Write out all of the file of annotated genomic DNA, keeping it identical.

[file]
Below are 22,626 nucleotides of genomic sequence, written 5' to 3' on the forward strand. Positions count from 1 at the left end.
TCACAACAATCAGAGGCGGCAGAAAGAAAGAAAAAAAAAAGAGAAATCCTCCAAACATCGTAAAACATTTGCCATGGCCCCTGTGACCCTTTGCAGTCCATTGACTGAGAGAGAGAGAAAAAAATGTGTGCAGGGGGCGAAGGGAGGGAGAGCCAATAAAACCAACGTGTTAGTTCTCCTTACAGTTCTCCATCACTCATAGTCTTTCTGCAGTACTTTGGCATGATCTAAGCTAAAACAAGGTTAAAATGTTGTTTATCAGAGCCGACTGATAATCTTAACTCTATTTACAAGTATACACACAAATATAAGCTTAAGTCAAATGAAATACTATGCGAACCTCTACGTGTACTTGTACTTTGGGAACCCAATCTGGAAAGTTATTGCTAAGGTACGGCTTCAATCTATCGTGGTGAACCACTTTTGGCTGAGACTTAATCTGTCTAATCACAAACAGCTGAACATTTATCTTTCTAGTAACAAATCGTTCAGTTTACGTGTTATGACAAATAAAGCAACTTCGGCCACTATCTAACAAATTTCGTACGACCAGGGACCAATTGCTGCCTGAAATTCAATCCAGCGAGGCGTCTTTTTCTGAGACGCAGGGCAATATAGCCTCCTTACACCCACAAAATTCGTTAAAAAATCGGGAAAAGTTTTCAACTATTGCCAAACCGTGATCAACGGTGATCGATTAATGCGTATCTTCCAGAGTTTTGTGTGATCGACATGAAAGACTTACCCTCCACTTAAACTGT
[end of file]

Below are 22,626 nucleotides of genomic sequence, written 5' to 3' on the forward strand. Positions count from 1 at the left end.
TCACAACAATCAGAGGCGGCAGAAAGAAAGAAAAAAAAAAGAGAAATCCTCCAAACATCGTAAAACATTTGCCATGGCCCCTGTGACCCTTTGCAGTCCATTGACTGAGAGAGAGAGAAAAAAATGTGTGCAGGGGGCGAAGGGAGGGAGAGCCAATAAAACCAACGTGTTAGTTCTCCTTACAGTTCTCCATCACTCATAGTCTTTCTGCAGTACTTTGGCATGATCTAAGCTAAAACAAGGTTAAAATGTTGTTTATCAGAGCCGACTGATAATCTTAACTCTATTTACAAGTATACACACAAATATAAGCTTAAGTCAAATGAAATACTATGCGAACCTCTACGTGTACTTGTACTTTGGGAACCCAATCTGGAAAGTTATTGCTAAGGTACGGCTTCAATCTATCGTGGTGAACCACTTTTGGCTGAGACTTAATCTGTCTAATCACAAACAGCTGAACATTTATCTTTCTAGTAACAAATCGTTCAGTTTACGTGTTATGACAAATAAAGCAACTTCGGCCACTATCTAACAAATTTCGTACGACCAGGGACCAATTGCTGCCTGAAATTCAATCCAGCGAGGCGTCTTTTTCTGAGACGCAGGGCAATATAGCCTCCTTACACCCACAAAATTCGTTAAAAAATCGGGAAAAGTTTTCAACTATTGCCAAACCGTGATCAACGGTGATCGATTAATGCGTATCTTCCAGAGTTTTGTGTGATCGACATGAAAGACTTACCCTCCACTTAAACTGT